As you may know, all food businesses in the UK are required to have a food safety management system in place. This is to make sure their food is safe to eat and free from any foodborne illnesses.
This system must be based on the principles of HACCP (Hazard Analysis and Critical Control Points) and will, among other things, require anyone who handles food to take steps to maintain good food hygiene and prevent cross contamination. These will include requiring them to wash their hands after handling raw meat and other raw foods, and cooking foods to a certain minimum temperature.
However, food contamination can occur at any point in the food supply chain so, alongside the aforementioned system, many food businesses will create a food defence system based on TACCP and VACCP. This is designed to prevent food fraud and contamination throughout the whole food supply chain.
In this article, we will look at what TACCP and VACCP are and explore some of the prominent food fraud cases that have affected the UK.
TACCP stands for Threat Assessment and Critical Control Points, and is a system used to identify the threats that a food business may experience throughout its supply chain.
In contrast, VACCP (which stands for Vulnerability Assessment and Critical Control Points) is used to identify the points in the food supply chain at which these threats could contaminate the food being produced.
Creating a food defence system based on TACCP and VACCP is not a strict legal requirement. However, the Food Safety Act 1990 and the Food Safety (Northern Ireland) Order 1991 require all food businesses to produce food that will not cause harm, complies with food safety requirements, and is as the consumer expects. Taking steps to prevent food contamination is a key part of ensuring that this legislation is met.
Also, cases of food fraud have become more frequent and prominent in recent years, and have led to serious consumer harm, legal issues and reputation damage. People deserve to eat food that does not cause harm or food poisoning, so creating a food defence system can help a food business to protect itself from these consequences and create safer, higher-quality food products.
In this section, we will look at some real life food fraud case examples in order to emphasise how frequently it occurs and understand what some of the most common forms of food fraud are.
In August 2021, three supermarkets in Fulham were closed after a man was found injecting items with an unknown chemical using a syringe. These stores were closed temporarily, and shoppers were instructed to throw away everything they had purchased.
This is an example of malicious contamination, a form of attack in which a food product is contaminated deliberately with the intention of causing damage to a business, or harm to the consumer through illness or death.
For more information on this example, click here to read the BBC's article.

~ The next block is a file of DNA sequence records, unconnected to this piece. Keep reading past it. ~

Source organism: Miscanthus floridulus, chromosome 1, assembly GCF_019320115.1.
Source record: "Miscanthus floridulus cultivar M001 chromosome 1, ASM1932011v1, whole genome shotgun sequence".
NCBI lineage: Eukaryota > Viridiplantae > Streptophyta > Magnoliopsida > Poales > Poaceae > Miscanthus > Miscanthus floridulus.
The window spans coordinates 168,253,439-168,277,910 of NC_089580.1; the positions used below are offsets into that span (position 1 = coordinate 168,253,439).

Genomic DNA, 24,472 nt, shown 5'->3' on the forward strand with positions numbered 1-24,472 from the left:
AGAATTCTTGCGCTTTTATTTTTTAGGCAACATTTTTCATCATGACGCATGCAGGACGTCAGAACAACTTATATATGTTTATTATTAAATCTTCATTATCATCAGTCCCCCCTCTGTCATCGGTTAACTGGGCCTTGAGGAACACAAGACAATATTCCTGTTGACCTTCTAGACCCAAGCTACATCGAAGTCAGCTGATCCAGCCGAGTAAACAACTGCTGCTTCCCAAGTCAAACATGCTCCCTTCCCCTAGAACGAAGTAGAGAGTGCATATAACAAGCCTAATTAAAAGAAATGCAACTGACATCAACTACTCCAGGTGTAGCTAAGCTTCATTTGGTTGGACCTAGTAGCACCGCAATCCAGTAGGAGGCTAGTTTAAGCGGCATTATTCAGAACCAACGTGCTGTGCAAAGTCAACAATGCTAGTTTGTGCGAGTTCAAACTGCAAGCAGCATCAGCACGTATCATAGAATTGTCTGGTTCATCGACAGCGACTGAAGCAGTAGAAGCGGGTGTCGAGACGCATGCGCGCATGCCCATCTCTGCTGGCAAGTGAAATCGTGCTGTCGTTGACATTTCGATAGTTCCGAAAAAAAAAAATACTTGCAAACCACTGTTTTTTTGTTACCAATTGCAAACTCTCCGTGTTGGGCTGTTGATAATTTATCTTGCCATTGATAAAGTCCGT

In August 2020, a farmer from Lincolnshire was found guilty of adding metal shards to jars of baby food with the intention of blackmailing the supermarket Tesco. He was said to have sent a series of letters and emails to the supermarket between 2018 and 2020, demanding to be paid around £1.4 million in Bitcoin.
The supermarket had CCTV footage of the contamination taking place in a Scottish store, and multiple customers from this store had reported finding metal in baby food that they had purchased. As a result, 42,000 jars of baby food were recalled.
This is an example of extortion and malicious contamination. Extortion is when a malicious actor threatens to intentionally contaminate an organisation’s products unless they receive a pay-off and, because Tesco refused to pay, the farmer maliciously contaminated some of their products with the intention of causing harm.
More information on this case can be obtained from a BBC article about the farmer's sentencing.
A Guardian analysis, published in March 2021, of more than 9,000 seafood samples from restaurants, fishmongers and supermarkets around the world found that 36% of it was mislabelled. Mislabelling is when a product is intentionally labelled incorrectly to deceive customers into thinking that it is of a higher quality, has a different origin, is safer, etc.
Mislabelling is a significant issue with seafood because it travels through complex supply chains, making it easy and profitable for criminals to mislabel low-value foods as higher-value ones.
Also, many different types of seafood can look and taste similar to another, making it difficult to identify whether it has been mislabelled. For example, shark catfish is a group of fish widely farmed in Vietnam and Cambodia that is often mislabelled as cod or haddock due to its similar taste and texture.
For more information on creating a food defence system, or a food safety management system, consider taking one of our Institute of Hospitality-endorsed courses below: